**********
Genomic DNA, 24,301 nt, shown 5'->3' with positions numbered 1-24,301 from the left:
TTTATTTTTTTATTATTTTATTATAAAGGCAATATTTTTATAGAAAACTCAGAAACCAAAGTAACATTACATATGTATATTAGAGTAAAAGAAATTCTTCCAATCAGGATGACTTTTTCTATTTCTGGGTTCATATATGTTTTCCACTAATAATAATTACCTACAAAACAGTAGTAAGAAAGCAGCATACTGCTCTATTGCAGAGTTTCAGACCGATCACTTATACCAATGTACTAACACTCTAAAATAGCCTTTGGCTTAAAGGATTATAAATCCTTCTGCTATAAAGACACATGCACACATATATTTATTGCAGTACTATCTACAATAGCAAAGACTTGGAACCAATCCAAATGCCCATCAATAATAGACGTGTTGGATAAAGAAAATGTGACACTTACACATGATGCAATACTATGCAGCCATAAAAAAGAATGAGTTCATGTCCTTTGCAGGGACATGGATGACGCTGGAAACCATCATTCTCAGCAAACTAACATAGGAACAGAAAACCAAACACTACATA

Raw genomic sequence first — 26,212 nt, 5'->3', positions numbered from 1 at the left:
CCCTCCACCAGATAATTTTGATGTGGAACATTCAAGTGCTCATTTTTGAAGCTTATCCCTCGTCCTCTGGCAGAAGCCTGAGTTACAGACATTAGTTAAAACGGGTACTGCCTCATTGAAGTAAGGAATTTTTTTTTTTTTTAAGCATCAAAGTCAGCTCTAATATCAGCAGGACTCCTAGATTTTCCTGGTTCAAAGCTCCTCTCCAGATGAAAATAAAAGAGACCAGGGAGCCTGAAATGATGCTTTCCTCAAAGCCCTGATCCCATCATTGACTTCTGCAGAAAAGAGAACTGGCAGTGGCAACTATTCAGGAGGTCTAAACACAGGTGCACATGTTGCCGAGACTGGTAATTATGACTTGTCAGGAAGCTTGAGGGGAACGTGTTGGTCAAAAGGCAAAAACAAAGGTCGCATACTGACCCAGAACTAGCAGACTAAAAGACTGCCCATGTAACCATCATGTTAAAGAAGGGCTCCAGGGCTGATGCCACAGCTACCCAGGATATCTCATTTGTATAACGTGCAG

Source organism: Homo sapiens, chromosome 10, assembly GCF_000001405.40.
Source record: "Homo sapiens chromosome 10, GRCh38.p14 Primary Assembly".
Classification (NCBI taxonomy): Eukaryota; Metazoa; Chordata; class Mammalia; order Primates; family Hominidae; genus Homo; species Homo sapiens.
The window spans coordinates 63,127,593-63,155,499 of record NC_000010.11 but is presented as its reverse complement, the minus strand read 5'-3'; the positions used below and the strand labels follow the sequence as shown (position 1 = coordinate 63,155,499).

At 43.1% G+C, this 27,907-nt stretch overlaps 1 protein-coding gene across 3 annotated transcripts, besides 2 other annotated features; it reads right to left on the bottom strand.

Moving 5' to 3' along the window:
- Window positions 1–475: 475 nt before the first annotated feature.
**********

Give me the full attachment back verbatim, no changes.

Genomic DNA, 24,301 nt, shown 5'->3' with positions numbered 1-24,301 from the left:
TTTATTTTTTTATTATTTTATTATAAAGGCAATATTTTTATAGAAAACTCAGAAACCAAAGTAACATTACATATGTATATTAGAGTAAAAGAAATTCTTCCAATCAGGATGACTTTTTCTATTTCTGGGTTCATATATGTTTTCCACTAATAATAATTACCTACAAAACAGTAGTAAGAAAGCAGCATACTGCTCTATTGCAGAGTTTCAGACCGATCACTTATACCAATGTACTAACACTCTAAAATAGCCTTTGGCTTAAAGGATTATAAATCCTTCTGCTATAAAGACACATGCACACATATATTTATTGCAGTACTATCTACAATAGCAAAGACTTGGAACCAATCCAAATGCCCATCAATAATAGACGTGTTGGATAAAGAAAATGTGACACTTACACATGATGCAATACTATGCAGCCATAAAAAAGAATGAGTTCATGTCCTTTGCAGGGACATGGATGACGCTGGAAACCATCATTCTCAGCAAACTAACATAGGAACAGAAAACCAAACACTACATA

Raw genomic sequence first — 26,212 nt, 5'->3', positions numbered from 1 at the left:
CCCTCCACCAGATAATTTTGATGTGGAACATTCAAGTGCTCATTTTTGAAGCTTATCCCTCGTCCTCTGGCAGAAGCCTGAGTTACAGACATTAGTTAAAACGGGTACTGCCTCATTGAAGTAAGGAATTTTTTTTTTTTTTAAGCATCAAAGTCAGCTCTAATATCAGCAGGACTCCTAGATTTTCCTGGTTCAAAGCTCCTCTCCAGATGAAAATAAAAGAGACCAGGGAGCCTGAAATGATGCTTTCCTCAAAGCCCTGATCCCATCATTGACTTCTGCAGAAAAGAGAACTGGCAGTGGCAACTATTCAGGAGGTCTAAACACAGGTGCACATGTTGCCGAGACTGGTAATTATGACTTGTCAGGAAGCTTGAGGGGAACGTGTTGGTCAAAAGGCAAAAACAAAGGTCGCATACTGACCCAGAACTAGCAGACTAAAAGACTGCCCATGTAACCATCATGTTAAAGAAGGGCTCCAGGGCTGATGCCACAGCTACCCAGGATATCTCATTTGTATAACGTGCAG

Source organism: Homo sapiens, chromosome 10, assembly GCF_000001405.40.
Source record: "Homo sapiens chromosome 10, GRCh38.p14 Primary Assembly".
Classification (NCBI taxonomy): Eukaryota; Metazoa; Chordata; class Mammalia; order Primates; family Hominidae; genus Homo; species Homo sapiens.
The window spans coordinates 63,127,593-63,155,499 of record NC_000010.11 but is presented as its reverse complement, the minus strand read 5'-3'; the positions used below and the strand labels follow the sequence as shown (position 1 = coordinate 63,155,499).

At 43.1% G+C, this 27,907-nt stretch overlaps 1 protein-coding gene across 3 annotated transcripts, besides 2 other annotated features; it reads right to left on the bottom strand.

Moving 5' to 3' along the window:
- Window positions 1–475: 475 nt before the first annotated feature.